Friday, September 28, 2012

Other People's Writing

I can't be bothered to write things, but these folks did, in some cases delivering even better material than I could've produced on the same subject.  Only in 'some' cases, though.  You'd better believe if I'd had a one-on-one interview with Barack Obama, I would've gotten him to admit that Fred Armisen's impression was lousy.

* Michael Lewis chronicles a few days in the life of President Obama in a piece for Vanity Fair.  Not to be outdone, Mitt Romney will have a reporter follow him around for his daily routine of yelling at the help and swimming around in his money vault.

* The trend of 'perpetual roommates' is examined by Hilary Howard of the New York Times, looking these four single dudes in their late-thirties who have simply chosen to be roommates for years upon years since it's a situation that works well for them.  This is less an article than it is a glimpse into my future, except that two of my roomies are women and I don't have a Captain America shield hanging on my wall….yet.

* We catch up with legendary sports radio host Nanci "The Fabulous Sports Babe" Donnellan, via Grantland's Michael Kruse.  This one had some personal import for me.  My dad and I took a vacation down to Florida in 1995 and made it a point to drive somewhere in the morning for the sole purpose of listening to the Sports Babe on the radio.  Oddly, I've always just presumed she's been broadcasting ever since -- I had no idea her show essentially ended just a few years after that and both her career and personal life carried so many demons.

* I've said it before and I'll say it again, I love oral….histories, especially when they cover one of my favourite TV shows.  GQ's Brian Raftery turns the trick with this oral history of Cheers that I wish could've been roughly 50 pages longer.  One of these days I'll write a blog post doing a Cheers vs. Frasier breakdown to explain why I actually like the spinoff more, but that's another heated debate for another day.

* A profile of the xx (that's the band's actual name) by Grantland's Amos Barshad.  One of the best types of band profiles, in that I knew nothing about the xx going into it but now I wish nothing but the best for these kids.  And that's despite the fact that, after reading this article and checking out a few of their songs, I'm not really into their music.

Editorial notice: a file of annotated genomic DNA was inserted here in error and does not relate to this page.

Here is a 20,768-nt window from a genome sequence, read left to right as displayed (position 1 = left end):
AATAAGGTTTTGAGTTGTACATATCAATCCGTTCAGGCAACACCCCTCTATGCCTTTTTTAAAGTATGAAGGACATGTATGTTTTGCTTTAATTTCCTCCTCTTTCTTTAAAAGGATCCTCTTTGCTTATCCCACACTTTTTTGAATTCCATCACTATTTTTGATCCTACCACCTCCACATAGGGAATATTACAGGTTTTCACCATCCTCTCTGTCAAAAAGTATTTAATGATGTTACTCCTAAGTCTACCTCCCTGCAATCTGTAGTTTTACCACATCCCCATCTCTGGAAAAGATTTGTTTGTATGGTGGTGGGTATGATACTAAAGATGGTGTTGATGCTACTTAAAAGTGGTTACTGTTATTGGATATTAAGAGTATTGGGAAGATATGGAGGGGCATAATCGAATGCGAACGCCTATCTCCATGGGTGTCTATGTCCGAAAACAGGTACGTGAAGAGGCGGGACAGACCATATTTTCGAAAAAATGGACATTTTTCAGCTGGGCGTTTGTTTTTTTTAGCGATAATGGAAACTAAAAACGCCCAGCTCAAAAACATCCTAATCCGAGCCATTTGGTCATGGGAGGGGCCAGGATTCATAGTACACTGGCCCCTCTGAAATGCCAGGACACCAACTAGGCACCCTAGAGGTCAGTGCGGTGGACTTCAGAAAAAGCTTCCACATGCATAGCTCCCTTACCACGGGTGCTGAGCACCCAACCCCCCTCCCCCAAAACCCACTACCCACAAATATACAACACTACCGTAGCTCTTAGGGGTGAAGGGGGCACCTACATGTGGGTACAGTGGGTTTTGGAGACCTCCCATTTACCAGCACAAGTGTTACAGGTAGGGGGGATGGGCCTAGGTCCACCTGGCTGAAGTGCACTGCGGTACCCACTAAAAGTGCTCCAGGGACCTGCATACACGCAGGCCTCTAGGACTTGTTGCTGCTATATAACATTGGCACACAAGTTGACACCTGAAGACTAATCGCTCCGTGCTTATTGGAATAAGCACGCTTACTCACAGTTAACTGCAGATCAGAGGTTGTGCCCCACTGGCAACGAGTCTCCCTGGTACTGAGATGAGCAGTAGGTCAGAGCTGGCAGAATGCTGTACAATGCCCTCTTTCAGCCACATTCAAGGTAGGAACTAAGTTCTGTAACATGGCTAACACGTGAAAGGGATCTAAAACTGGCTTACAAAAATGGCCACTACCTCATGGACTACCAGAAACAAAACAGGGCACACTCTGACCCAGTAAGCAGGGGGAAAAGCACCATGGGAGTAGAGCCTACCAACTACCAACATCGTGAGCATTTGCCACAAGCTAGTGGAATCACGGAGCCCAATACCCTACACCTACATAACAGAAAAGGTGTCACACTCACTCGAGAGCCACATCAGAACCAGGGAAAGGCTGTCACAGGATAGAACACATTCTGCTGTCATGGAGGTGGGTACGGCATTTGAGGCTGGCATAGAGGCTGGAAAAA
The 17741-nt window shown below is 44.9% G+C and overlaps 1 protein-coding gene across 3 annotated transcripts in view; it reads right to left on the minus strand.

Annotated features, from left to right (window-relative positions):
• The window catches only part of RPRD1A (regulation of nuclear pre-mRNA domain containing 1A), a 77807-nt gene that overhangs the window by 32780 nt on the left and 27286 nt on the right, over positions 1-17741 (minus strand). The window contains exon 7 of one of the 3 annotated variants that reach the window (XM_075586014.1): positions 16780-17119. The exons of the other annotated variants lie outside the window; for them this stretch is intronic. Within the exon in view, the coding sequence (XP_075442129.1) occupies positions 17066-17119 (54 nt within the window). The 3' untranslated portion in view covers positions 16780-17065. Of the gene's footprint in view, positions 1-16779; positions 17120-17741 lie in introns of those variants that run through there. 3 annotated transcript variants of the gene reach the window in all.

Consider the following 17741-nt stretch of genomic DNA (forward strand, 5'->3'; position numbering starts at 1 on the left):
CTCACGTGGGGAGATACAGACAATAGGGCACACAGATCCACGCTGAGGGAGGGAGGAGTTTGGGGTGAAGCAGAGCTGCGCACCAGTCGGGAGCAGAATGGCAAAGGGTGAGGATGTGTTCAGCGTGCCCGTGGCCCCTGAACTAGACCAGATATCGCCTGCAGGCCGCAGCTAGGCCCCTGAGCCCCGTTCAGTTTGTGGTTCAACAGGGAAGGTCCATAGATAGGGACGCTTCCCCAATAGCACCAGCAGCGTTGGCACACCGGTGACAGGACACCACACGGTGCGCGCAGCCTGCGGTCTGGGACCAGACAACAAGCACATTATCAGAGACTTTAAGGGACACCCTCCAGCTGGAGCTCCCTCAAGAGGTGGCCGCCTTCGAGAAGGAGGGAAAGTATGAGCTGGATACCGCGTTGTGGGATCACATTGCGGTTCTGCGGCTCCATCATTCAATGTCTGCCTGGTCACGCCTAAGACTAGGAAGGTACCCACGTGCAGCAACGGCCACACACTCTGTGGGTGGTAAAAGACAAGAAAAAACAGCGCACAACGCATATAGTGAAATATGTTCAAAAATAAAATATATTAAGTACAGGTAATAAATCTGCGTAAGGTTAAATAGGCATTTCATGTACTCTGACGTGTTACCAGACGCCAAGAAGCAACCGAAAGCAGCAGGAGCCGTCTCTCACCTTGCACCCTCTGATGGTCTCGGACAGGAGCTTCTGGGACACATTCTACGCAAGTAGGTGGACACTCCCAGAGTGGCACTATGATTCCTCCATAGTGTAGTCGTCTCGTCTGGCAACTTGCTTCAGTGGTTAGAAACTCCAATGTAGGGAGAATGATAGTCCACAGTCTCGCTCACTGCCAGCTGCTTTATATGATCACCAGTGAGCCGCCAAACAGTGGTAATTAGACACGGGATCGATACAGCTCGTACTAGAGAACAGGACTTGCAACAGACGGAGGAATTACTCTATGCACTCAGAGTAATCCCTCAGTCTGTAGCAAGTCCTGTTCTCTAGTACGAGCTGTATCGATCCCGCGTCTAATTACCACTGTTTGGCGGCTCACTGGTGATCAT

* The great (well, maybe just the good) murder mystery of Toronto's University College, retold by Chris Bateman for BlogTO.  My favourite part of this is clearly the guy carving the gargoyles' faces to resemble his arch-enemy, which ranks high on the list of creative vengeance techniques.

* How the chess world is evolving to deal with cheaters (or perhaps vice versa), by Grantland's Dave McKenna.  I've got to say, the tournament organizers seem like they really dropped the ball.  They let the kid actually hold a computer in his hand?!  For "scorekeeping" purposes?  This would be like letting football players call penalties on themselves, which probably would've ended up happening had the referee lockout gone on another couple of weeks.

* My old film professor Chris Lockett rips Margaret Wente a new one over her recent plagiarism scandal.  You'll notice that I'm very clearly identifying these articles as the works of other writers, so yeah, Doc Lockett's anti-plagiarism lessons back in undergrad weren't lost on me.  Then again, I'm also the author of the short-lived Henry Porter & The Wizards Of Pigbumps Academy, which is why all ad revenue from this blog goes directly into J.K. Rowling's pocket.  I still say that lawsuit was bullshit.  Henry Porter wears a monocle, not glasses! 

* Fantastic piece about Edward Payson Weston, a world-famous competitive walker in the 1870's, from Grantland's Brian Phillips.  One caveat: Phillips mentions a recently-written book about Weston very early on in the story, so I'm not sure if this article is really properly Phillips' creation or essentially just a Cliff Notes summary of the book.  (Someone get Margaret Wente on this.)  Either way, it's a great read.

* And hey, while we're talking about the honour system, here's Esquire's Chris Jones detailing how Teller (as in Penn & Teller) is suing to protect the sanctity of one of his signature magic tricks.  I love behind-the-scenes magic stories to no end, and I really love even the faintest possibility that this whole scenario could be some kind of long-form elaborate trick on Teller's part.  If it is real, however, Teller should forget the lawsuit and just bring his grievance to Tony Wonder and the rest of the Magician's Alliance.  They'd sort this Bakardy clown out in no time. 

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